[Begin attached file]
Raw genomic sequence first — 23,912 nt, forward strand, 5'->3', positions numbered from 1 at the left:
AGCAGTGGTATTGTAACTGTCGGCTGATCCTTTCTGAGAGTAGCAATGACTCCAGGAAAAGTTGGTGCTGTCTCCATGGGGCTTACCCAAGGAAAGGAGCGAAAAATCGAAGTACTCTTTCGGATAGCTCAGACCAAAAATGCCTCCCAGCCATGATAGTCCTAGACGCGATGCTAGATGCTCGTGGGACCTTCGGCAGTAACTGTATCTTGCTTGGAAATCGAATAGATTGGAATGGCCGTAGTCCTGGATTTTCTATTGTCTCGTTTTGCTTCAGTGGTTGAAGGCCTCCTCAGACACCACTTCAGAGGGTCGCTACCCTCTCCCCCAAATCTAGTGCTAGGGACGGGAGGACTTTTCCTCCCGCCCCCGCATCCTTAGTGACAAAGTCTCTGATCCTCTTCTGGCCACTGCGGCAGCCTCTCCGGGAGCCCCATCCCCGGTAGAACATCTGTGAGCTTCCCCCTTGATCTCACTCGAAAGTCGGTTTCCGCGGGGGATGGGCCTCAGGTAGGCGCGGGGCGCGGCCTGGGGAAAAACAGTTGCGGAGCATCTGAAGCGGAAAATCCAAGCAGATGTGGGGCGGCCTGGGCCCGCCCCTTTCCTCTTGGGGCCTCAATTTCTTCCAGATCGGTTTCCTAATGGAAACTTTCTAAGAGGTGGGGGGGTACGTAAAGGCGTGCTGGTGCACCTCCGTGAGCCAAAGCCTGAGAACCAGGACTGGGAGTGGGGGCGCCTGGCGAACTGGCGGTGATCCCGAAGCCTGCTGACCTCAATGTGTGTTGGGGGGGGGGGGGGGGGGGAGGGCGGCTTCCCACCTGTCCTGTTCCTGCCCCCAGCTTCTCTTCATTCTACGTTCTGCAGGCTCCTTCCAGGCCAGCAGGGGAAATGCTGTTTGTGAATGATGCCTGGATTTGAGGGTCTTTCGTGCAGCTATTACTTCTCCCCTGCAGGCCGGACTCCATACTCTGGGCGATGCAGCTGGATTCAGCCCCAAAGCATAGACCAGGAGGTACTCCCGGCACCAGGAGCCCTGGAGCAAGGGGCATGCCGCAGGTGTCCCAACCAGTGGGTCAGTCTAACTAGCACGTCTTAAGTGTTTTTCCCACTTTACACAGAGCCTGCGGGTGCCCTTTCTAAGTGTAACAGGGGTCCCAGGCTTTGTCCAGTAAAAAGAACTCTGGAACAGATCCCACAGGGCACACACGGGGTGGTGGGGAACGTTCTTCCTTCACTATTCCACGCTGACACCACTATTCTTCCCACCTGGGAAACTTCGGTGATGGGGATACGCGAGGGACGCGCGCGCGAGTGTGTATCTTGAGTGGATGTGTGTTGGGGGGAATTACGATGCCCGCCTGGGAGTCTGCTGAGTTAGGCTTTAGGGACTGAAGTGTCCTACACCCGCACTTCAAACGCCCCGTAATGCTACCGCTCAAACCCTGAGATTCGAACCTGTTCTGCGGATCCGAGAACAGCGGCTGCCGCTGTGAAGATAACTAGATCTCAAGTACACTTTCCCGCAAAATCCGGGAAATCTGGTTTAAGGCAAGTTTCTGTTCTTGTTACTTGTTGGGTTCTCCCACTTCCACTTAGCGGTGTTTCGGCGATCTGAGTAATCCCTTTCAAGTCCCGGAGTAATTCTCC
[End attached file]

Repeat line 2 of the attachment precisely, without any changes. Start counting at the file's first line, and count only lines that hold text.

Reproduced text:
AGCAGTGGTATTGTAACTGTCGGCTGATCCTTTCTGAGAGTAGCAATGACTCCAGGAAAAGTTGGTGCTGTCTCCATGGGGCTTACCCAAGGAAAGGAGCGAAAAATCGAAGTACTCTTTCGGATAGCTCAGACCAAAAATGCCTCCCAGCCATGATAGTCCTAGACGCGATGCTAGATGCTCGTGGGACCTTCGGCAGTAACTGTATCTTGCTTGGAAATCGAATAGATTGGAATGGCCGTAGTCCTGGATTTTCTATTGTCTCGTTTTGCTTCAGTGGTTGAAGGCCTCCTCAGACACCACTTCAGAGGGTCGCTACCCTCTCCCCCAAATCTAGTGCTAGGGACGGGAGGACTTTTCCTCCCGCCCCCGCATCCTTAGTGACAAAGTCTCTGATCCTCTTCTGGCCACTGCGGCAGCCTCTCCGGGAGCCCCATCCCCGGTAGAACATCTGTGAGCTTCCCCCTTGATCTCACTCGAAAGTCGGTTTCCGCGGGGGATGGGCCTCAGGTAGGCGCGGGGCGCGGCCTGGGGAAAAACAGTTGCGGAGCATCTGAAGCGGAAAATCCAAGCAGATGTGGGGCGGCCTGGGCCCGCCCCTTTCCTCTTGGGGCCTCAATTTCTTCCAGATCGGTTTCCTAATGGAAACTTTCTAAGAGGTGGGGGGGTACGTAAAGGCGTGCTGGTGCACCTCCGTGAGCCAAAGCCTGAGAACCAGGACTGGGAGTGGGGGCGCCTGGCGAACTGGCGGTGATCCCGAAGCCTGCTGACCTCAATGTGTGTTGGGGGGGGGGGGGGGGGGGAGGGCGGCTTCCCACCTGTCCTGTTCCTGCCCCCAGCTTCTCTTCATTCTACGTTCTGCAGGCTCCTTCCAGGCCAGCAGGGGAAATGCTGTTTGTGAATGATGCCTGGATTTGAGGGTCTTTCGTGCAGCTATTACTTCTCCCCTGCAGGCCGGACTCCATACTCTGGGCGATGCAGCTGGATTCAGCCCCAAAGCATAGACCAGGAGGTACTCCCGGCACCAGGAGCCCTGGAGCAAGGGGCATGCCGCAGGTGTCCCAACCAGTGGGTCAGTCTAACTAGCACGTCTTAAGTGTTTTTCCCACTTTACACAGAGCCTGCGGGTGCCCTTTCTAAGTGTAACAGGGGTCCCAGGCTTTGTCCAGTAAAAAGAACTCTGGAACAGATCCCACAGGGCACACACGGGGTGGTGGGGAACGTTCTTCCTTCACTATTCCACGCTGACACCACTATTCTTCCCACCTGGGAAACTTCGGTGATGGGGATACGCGAGGGACGCGCGCGCGAGTGTGTATCTTGAGTGGATGTGTGTTGGGGGGAATTACGATGCCCGCCTGGGAGTCTGCTGAGTTAGGCTTTAGGGACTGAAGTGTCCTACACCCGCACTTCAAACGCCCCGTAATGCTACCGCTCAAACCCTGAGATTCGAACCTGTTCTGCGGATCCGAGAACAGCGGCTGCCGCTGTGAAGATAACTAGATCTCAAGTACACTTTCCCGCAAAATCCGGGAAATCTGGTTTAAGGCAAGTTTCTGTTCTTGTTACTTGTTGGGTTCTCCCACTTCCACTTAGCGGTGTTTCGGCGATCTGAGTAATCCCTTTCAAGTCCCGGAGTAATTCTCC